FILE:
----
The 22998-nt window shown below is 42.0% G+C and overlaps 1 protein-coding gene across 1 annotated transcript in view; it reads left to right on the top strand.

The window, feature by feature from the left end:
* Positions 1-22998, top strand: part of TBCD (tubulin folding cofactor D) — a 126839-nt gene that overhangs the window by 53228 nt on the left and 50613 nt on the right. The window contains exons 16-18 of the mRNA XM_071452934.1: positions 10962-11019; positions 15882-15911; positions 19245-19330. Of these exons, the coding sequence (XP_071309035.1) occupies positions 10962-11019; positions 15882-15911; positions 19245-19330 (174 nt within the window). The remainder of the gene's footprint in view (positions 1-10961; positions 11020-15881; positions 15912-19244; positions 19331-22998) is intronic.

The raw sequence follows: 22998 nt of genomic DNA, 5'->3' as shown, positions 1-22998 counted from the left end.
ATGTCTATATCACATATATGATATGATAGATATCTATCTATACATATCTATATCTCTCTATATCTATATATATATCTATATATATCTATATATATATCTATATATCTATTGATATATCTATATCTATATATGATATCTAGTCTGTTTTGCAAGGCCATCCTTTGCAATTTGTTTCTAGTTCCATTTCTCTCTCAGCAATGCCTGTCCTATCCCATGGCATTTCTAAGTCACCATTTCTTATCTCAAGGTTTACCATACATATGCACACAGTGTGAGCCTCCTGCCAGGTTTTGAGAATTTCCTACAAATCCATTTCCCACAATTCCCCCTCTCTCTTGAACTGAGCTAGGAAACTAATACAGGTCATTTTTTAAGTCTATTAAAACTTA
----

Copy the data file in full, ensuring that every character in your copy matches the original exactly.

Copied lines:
The 22998-nt window shown below is 42.0% G+C and overlaps 1 protein-coding gene across 1 annotated transcript in view; it reads left to right on the top strand.

The window, feature by feature from the left end:
* Positions 1-22998, top strand: part of TBCD (tubulin folding cofactor D) — a 126839-nt gene that overhangs the window by 53228 nt on the left and 50613 nt on the right. The window contains exons 16-18 of the mRNA XM_071452934.1: positions 10962-11019; positions 15882-15911; positions 19245-19330. Of these exons, the coding sequence (XP_071309035.1) occupies positions 10962-11019; positions 15882-15911; positions 19245-19330 (174 nt within the window). The remainder of the gene's footprint in view (positions 1-10961; positions 11020-15881; positions 15912-19244; positions 19331-22998) is intronic.

The raw sequence follows: 22998 nt of genomic DNA, 5'->3' as shown, positions 1-22998 counted from the left end.
ATGTCTATATCACATATATGATATGATAGATATCTATCTATACATATCTATATCTCTCTATATCTATATATATATCTATATATATCTATATATATATCTATATATCTATTGATATATCTATATCTATATATGATATCTAGTCTGTTTTGCAAGGCCATCCTTTGCAATTTGTTTCTAGTTCCATTTCTCTCTCAGCAATGCCTGTCCTATCCCATGGCATTTCTAAGTCACCATTTCTTATCTCAAGGTTTACCATACATATGCACACAGTGTGAGCCTCCTGCCAGGTTTTGAGAATTTCCTACAAATCCATTTCCCACAATTCCCCCTCTCTCTTGAACTGAGCTAGGAAACTAATACAGGTCATTTTTTAAGTCTATTAAAACTTA